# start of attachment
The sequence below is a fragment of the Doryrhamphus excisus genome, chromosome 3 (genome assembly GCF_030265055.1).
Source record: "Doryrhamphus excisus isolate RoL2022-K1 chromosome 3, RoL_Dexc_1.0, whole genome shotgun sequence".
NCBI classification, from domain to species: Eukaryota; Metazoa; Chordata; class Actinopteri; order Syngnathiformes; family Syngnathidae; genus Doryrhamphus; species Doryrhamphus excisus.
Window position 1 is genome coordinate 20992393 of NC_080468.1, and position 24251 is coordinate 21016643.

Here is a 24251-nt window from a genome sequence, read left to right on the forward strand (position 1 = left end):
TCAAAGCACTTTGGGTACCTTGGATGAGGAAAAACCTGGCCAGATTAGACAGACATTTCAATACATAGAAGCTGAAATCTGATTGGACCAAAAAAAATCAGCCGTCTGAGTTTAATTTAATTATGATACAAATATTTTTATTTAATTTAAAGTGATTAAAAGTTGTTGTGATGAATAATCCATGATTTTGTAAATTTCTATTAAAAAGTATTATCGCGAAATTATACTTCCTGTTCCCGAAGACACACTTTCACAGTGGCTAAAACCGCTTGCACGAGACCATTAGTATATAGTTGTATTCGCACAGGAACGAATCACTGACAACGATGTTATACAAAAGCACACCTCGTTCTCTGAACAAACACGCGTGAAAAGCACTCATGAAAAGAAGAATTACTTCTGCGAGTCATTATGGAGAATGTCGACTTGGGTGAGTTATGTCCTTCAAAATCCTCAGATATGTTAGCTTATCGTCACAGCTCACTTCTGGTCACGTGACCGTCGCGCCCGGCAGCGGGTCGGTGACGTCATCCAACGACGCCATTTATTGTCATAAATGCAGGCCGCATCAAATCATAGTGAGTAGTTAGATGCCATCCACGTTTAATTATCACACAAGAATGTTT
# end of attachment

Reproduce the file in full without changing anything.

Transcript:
The sequence below is a fragment of the Doryrhamphus excisus genome, chromosome 3 (genome assembly GCF_030265055.1).
Source record: "Doryrhamphus excisus isolate RoL2022-K1 chromosome 3, RoL_Dexc_1.0, whole genome shotgun sequence".
NCBI classification, from domain to species: Eukaryota; Metazoa; Chordata; class Actinopteri; order Syngnathiformes; family Syngnathidae; genus Doryrhamphus; species Doryrhamphus excisus.
Window position 1 is genome coordinate 20992393 of NC_080468.1, and position 24251 is coordinate 21016643.

Here is a 24251-nt window from a genome sequence, read left to right on the forward strand (position 1 = left end):
TCAAAGCACTTTGGGTACCTTGGATGAGGAAAAACCTGGCCAGATTAGACAGACATTTCAATACATAGAAGCTGAAATCTGATTGGACCAAAAAAAATCAGCCGTCTGAGTTTAATTTAATTATGATACAAATATTTTTATTTAATTTAAAGTGATTAAAAGTTGTTGTGATGAATAATCCATGATTTTGTAAATTTCTATTAAAAAGTATTATCGCGAAATTATACTTCCTGTTCCCGAAGACACACTTTCACAGTGGCTAAAACCGCTTGCACGAGACCATTAGTATATAGTTGTATTCGCACAGGAACGAATCACTGACAACGATGTTATACAAAAGCACACCTCGTTCTCTGAACAAACACGCGTGAAAAGCACTCATGAAAAGAAGAATTACTTCTGCGAGTCATTATGGAGAATGTCGACTTGGGTGAGTTATGTCCTTCAAAATCCTCAGATATGTTAGCTTATCGTCACAGCTCACTTCTGGTCACGTGACCGTCGCGCCCGGCAGCGGGTCGGTGACGTCATCCAACGACGCCATTTATTGTCATAAATGCAGGCCGCATCAAATCATAGTGAGTAGTTAGATGCCATCCACGTTTAATTATCACACAAGAATGTTT